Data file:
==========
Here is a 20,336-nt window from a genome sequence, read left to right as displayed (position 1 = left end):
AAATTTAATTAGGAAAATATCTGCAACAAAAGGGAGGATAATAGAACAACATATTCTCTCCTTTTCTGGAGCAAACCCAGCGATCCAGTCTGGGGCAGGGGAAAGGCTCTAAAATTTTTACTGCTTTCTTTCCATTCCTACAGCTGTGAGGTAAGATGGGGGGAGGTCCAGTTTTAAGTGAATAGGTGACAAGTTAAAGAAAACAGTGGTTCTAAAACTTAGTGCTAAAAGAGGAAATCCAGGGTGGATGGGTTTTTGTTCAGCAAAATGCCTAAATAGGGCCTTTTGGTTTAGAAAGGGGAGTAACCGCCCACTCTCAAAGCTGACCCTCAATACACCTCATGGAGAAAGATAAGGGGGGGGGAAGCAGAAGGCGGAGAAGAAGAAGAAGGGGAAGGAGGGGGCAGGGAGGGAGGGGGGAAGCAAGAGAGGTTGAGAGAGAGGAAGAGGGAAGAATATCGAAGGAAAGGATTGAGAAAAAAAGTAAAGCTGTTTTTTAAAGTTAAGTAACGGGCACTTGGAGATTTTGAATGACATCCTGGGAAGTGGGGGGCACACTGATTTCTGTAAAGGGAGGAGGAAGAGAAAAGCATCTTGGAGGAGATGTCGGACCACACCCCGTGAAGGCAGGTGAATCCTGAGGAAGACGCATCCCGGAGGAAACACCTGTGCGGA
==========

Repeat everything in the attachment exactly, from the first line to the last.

Here is a 20,336-nt window from a genome sequence, read left to right as displayed (position 1 = left end):
AAATTTAATTAGGAAAATATCTGCAACAAAAGGGAGGATAATAGAACAACATATTCTCTCCTTTTCTGGAGCAAACCCAGCGATCCAGTCTGGGGCAGGGGAAAGGCTCTAAAATTTTTACTGCTTTCTTTCCATTCCTACAGCTGTGAGGTAAGATGGGGGGAGGTCCAGTTTTAAGTGAATAGGTGACAAGTTAAAGAAAACAGTGGTTCTAAAACTTAGTGCTAAAAGAGGAAATCCAGGGTGGATGGGTTTTTGTTCAGCAAAATGCCTAAATAGGGCCTTTTGGTTTAGAAAGGGGAGTAACCGCCCACTCTCAAAGCTGACCCTCAATACACCTCATGGAGAAAGATAAGGGGGGGGGAAGCAGAAGGCGGAGAAGAAGAAGAAGGGGAAGGAGGGGGCAGGGAGGGAGGGGGGAAGCAAGAGAGGTTGAGAGAGAGGAAGAGGGAAGAATATCGAAGGAAAGGATTGAGAAAAAAAGTAAAGCTGTTTTTTAAAGTTAAGTAACGGGCACTTGGAGATTTTGAATGACATCCTGGGAAGTGGGGGGCACACTGATTTCTGTAAAGGGAGGAGGAAGAGAAAAGCATCTTGGAGGAGATGTCGGACCACACCCCGTGAAGGCAGGTGAATCCTGAGGAAGACGCATCCCGGAGGAAACACCTGTGCGGA